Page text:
Waxing Gibbous Moon and Antares, A Mid-June Southern Summer Spectacle

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A view to the south tonight at 11:30 PM, EDT with the moon 4 degrees north of Antares. Image content via Stellarium, gif created via ezgif.com.

Tonight’s southern vista features the waxing gibbous moon 2 days before full, 4 degrees north of the heart of the Scorpion, the red supergiant star Antares. For complete ephemerides of the moon, including phase, please visit Time and Date. The current phase of the moon is always displayed on any of our articles or pages in the upper right.

Why is the moon so close on the sky to Antares and Scorpio?

Scorpio is one of the 12 constellations of the Zodiac, the constellations through which the path of the ecliptic passes. All principal solar system objects will appear on or near this imaginary path on the sky, the path that represents the plane of the solar system. Those principal solar system objects include the moon.

June 2009’s Strawberry (full) moon with Antares less than 1/2 degree to the east (left), just emerging from a ‘Lunar Occultation’, a rare event where the moon passes in front of or ‘occults’ an object of interest. Image, courtesy the author.

Scorpio and Antares

At a distance of approximately 550 light years, Antares is a high-mass (10-12 solar mass), highly evolved red supergiant star that will soon end its life in spectacular fashion as a Type-II supernova. Previously, we presented a vista from Chile, showcasing the ethereal majesty of our galaxy’s Galactic Center with Scorpio and Sagittarius prominently placed due south as it is now.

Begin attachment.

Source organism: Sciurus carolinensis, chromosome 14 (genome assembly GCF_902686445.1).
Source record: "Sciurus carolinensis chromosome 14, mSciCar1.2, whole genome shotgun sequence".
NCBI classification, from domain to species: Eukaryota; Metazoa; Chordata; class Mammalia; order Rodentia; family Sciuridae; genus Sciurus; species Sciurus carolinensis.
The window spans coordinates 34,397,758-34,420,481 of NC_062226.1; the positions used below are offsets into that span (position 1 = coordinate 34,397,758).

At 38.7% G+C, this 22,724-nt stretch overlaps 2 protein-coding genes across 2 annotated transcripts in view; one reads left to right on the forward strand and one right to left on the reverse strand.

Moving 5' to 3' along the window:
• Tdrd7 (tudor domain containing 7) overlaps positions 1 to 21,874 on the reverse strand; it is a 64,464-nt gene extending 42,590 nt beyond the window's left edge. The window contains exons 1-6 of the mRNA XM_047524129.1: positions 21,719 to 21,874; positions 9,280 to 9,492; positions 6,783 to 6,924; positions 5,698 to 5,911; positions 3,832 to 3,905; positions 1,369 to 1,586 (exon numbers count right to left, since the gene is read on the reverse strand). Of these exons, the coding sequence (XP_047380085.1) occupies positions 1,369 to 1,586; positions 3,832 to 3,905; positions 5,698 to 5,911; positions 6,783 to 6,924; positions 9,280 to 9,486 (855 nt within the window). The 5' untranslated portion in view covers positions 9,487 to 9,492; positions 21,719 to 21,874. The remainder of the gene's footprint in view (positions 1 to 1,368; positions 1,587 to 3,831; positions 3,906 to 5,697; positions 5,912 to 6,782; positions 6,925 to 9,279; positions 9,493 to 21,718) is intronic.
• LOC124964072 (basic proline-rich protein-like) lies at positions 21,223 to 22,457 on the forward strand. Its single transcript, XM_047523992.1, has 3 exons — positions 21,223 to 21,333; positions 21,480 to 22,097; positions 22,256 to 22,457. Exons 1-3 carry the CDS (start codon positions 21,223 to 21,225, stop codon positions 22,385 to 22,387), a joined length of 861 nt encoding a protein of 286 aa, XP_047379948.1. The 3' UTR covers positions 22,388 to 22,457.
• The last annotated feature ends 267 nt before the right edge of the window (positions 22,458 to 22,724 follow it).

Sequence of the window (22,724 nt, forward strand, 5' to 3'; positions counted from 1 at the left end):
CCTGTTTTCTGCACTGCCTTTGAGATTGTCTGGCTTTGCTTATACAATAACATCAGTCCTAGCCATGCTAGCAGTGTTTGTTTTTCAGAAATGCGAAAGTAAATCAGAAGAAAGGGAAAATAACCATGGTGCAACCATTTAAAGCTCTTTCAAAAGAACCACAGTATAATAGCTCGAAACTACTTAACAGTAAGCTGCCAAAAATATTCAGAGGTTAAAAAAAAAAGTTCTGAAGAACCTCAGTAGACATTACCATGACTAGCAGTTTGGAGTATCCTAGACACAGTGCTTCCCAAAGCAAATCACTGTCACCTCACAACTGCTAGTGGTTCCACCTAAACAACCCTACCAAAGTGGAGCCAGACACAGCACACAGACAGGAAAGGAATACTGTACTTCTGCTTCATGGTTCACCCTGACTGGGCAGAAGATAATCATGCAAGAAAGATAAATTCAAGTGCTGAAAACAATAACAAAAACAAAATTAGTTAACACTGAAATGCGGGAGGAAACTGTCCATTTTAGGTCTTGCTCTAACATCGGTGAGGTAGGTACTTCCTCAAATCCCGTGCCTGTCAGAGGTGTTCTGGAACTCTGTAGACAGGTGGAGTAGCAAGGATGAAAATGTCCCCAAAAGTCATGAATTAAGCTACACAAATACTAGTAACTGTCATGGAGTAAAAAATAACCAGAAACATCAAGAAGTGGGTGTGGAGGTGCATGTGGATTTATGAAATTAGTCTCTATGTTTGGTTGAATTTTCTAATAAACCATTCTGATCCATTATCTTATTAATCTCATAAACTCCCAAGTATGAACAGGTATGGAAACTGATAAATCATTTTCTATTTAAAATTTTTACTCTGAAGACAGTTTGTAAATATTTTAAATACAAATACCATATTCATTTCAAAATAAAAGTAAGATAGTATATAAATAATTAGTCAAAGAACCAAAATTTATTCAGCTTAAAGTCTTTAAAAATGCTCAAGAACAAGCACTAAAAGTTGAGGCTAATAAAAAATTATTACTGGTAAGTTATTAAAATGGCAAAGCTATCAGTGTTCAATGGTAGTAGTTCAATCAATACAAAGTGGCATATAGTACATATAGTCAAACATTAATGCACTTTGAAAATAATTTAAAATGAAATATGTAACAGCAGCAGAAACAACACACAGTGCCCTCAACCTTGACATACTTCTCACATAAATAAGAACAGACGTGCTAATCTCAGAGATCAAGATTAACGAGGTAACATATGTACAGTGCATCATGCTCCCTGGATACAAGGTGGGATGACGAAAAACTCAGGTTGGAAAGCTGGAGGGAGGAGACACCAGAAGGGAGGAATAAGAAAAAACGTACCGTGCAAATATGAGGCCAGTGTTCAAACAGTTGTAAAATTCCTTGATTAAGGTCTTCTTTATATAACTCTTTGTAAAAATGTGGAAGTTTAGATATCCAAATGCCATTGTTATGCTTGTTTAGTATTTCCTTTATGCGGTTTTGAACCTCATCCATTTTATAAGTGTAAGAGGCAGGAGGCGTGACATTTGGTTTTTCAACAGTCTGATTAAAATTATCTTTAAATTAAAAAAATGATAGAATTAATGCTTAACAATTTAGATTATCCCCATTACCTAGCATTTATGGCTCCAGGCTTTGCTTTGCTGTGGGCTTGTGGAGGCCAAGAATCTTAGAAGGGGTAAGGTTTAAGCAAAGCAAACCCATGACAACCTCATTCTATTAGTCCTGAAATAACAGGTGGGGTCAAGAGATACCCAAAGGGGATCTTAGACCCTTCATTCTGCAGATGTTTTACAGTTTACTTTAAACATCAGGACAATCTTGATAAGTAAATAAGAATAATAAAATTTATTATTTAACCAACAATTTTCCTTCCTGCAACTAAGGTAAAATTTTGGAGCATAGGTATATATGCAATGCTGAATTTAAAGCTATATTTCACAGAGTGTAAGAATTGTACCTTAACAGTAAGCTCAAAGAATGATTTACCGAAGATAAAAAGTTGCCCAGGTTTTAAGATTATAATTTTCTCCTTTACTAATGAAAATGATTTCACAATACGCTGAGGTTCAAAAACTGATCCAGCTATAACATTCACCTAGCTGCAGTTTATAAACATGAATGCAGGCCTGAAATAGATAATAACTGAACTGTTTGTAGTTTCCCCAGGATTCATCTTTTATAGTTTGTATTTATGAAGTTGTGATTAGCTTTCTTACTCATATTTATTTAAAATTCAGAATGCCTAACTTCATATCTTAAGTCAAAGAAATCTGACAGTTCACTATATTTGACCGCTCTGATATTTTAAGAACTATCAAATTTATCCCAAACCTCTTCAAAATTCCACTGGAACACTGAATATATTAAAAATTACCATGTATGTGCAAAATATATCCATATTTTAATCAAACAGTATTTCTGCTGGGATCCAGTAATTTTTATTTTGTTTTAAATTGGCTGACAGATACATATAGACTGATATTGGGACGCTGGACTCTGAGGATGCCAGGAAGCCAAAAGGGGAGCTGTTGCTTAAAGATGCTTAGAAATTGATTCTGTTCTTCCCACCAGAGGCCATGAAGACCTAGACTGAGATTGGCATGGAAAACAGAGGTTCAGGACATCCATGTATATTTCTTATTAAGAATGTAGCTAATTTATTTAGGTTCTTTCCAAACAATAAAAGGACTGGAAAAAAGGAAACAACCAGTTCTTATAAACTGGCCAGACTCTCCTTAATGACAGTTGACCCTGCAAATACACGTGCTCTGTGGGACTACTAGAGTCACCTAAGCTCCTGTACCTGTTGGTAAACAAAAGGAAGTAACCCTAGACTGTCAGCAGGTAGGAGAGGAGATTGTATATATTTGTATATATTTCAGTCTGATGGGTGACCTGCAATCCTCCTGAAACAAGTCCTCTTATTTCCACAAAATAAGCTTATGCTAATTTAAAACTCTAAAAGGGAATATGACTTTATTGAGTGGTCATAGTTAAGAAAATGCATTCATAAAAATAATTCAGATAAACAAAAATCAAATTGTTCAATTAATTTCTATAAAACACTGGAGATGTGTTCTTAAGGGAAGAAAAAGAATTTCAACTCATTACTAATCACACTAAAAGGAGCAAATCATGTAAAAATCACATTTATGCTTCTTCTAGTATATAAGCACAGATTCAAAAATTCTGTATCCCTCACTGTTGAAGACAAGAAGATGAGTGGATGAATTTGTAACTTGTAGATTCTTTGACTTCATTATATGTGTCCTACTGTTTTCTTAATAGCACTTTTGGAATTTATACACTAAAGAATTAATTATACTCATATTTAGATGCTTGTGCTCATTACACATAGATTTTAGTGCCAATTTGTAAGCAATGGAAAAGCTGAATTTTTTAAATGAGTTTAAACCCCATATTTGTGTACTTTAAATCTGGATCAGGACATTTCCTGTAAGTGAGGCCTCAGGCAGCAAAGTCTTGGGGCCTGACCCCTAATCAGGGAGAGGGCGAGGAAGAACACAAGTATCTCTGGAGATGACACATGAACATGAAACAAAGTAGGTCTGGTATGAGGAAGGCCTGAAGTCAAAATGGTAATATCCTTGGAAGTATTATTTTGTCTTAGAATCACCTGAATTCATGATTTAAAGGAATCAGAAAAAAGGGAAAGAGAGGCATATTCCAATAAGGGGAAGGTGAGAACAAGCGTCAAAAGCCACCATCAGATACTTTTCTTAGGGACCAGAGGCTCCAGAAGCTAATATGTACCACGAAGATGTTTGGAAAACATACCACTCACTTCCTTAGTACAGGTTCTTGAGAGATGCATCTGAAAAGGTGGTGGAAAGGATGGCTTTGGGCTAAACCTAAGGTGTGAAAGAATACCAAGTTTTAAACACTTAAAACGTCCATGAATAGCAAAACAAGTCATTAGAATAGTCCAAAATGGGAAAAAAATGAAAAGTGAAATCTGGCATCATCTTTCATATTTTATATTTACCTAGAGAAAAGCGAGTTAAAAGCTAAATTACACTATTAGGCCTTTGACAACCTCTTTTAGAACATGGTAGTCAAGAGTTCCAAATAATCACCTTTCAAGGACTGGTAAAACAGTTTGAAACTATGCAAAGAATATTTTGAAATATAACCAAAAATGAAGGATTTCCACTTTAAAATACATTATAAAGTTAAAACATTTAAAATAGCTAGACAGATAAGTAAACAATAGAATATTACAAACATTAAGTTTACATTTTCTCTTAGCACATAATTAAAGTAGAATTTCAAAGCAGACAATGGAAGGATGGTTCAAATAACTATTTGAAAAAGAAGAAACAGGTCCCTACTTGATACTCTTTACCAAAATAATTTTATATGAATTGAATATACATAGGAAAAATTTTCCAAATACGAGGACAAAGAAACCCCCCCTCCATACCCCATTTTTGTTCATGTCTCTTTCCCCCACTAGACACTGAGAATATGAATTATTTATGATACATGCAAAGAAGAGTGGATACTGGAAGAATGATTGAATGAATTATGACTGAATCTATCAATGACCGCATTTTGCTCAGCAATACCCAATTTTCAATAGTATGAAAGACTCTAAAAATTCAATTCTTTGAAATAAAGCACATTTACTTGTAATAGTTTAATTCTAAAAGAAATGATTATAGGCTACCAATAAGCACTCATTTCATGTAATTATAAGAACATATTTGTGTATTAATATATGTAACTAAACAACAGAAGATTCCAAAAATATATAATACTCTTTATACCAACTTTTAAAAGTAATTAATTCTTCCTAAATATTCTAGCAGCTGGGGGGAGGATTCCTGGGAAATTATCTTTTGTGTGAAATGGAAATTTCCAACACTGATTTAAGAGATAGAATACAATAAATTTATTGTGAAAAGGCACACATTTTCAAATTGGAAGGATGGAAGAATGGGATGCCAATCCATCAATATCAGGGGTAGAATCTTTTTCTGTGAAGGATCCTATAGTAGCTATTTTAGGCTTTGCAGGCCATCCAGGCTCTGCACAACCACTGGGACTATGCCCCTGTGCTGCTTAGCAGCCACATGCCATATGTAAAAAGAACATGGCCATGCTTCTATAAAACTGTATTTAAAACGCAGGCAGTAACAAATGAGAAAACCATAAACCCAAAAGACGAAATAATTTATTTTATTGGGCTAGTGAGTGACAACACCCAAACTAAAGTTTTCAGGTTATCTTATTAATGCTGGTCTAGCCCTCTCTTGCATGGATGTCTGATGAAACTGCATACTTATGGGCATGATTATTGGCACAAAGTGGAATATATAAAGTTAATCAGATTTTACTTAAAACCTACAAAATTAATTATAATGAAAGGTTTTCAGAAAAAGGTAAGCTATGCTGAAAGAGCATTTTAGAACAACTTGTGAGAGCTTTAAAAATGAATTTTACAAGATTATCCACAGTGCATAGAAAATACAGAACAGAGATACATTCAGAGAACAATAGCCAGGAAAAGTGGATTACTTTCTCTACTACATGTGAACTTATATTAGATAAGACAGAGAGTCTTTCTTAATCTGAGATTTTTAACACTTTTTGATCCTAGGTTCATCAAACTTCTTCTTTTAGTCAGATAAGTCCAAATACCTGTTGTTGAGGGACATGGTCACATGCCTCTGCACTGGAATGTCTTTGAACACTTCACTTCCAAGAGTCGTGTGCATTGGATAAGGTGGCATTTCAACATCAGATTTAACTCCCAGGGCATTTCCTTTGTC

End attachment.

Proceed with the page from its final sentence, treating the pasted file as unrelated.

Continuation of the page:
A high resolution view of Antares, imaged by ESO’s Very Large Telescope (VLT) at Paranal, Chile.

Note the striations on Antares’ photosphere, features indicative of a strong convection just below the photosphere. These convection cycles transport the superheated gas (the brighter regions) from the star’s interior to the ‘surface’ for radiation. The darker features indicate cooler regions that are descending back into the interior. These variations in photospheric gas temperature are similar to ‘sun spots’ on our home star, the sun.

Almost due west of Antares is the globular star cluster, Messier (M)-4, a summer favorite of amateur and professional astronomers alike and astrophotographers.

In this view we ‘zoom’ to Antares with Messier-4 flanking the Red Supergiant star to the west. Image content via Stellarium, gif created via ezgif.com.

Globular Clusters and Messier 4

Messier-4 as imaged with the Hubble Space Telescope

At over ten times the distance to Antares and directly to its west (right) in the image above is Messier-4 (M-4), a globular star cluster in the last frame of the animated image above. In the Hubble Space Telescope image to the left, we see the diverse stellar population consisting of evolved red giant and horizontal branch stars, blue stragglers and ancient population II stars.

All constituent stars of a globular cluster formed at the same time and from the same cloud of gas and thus constitute a ‘single stellar population’. This singular aspect of globular clusters provides a unique insight into stellar formation and evolution. Additionally, since many constituent stars date to the earliest epoch following recombination, careful analysis of their spectra and composition provides additional confirmation of the age of the universe of 13.772±0.040 billion years.

Although visible in a pair of binoculars as a soft, fuzzy globe, a telescope is required to reveal its true nature as an agglomeration of over 60,000 stars, all gravitationally bound together. Stars in these clusters, compared to the hot, young stars in galactic clusters such as M-7 or M-45, the Pleiades, are among the oldest stars in the universe.

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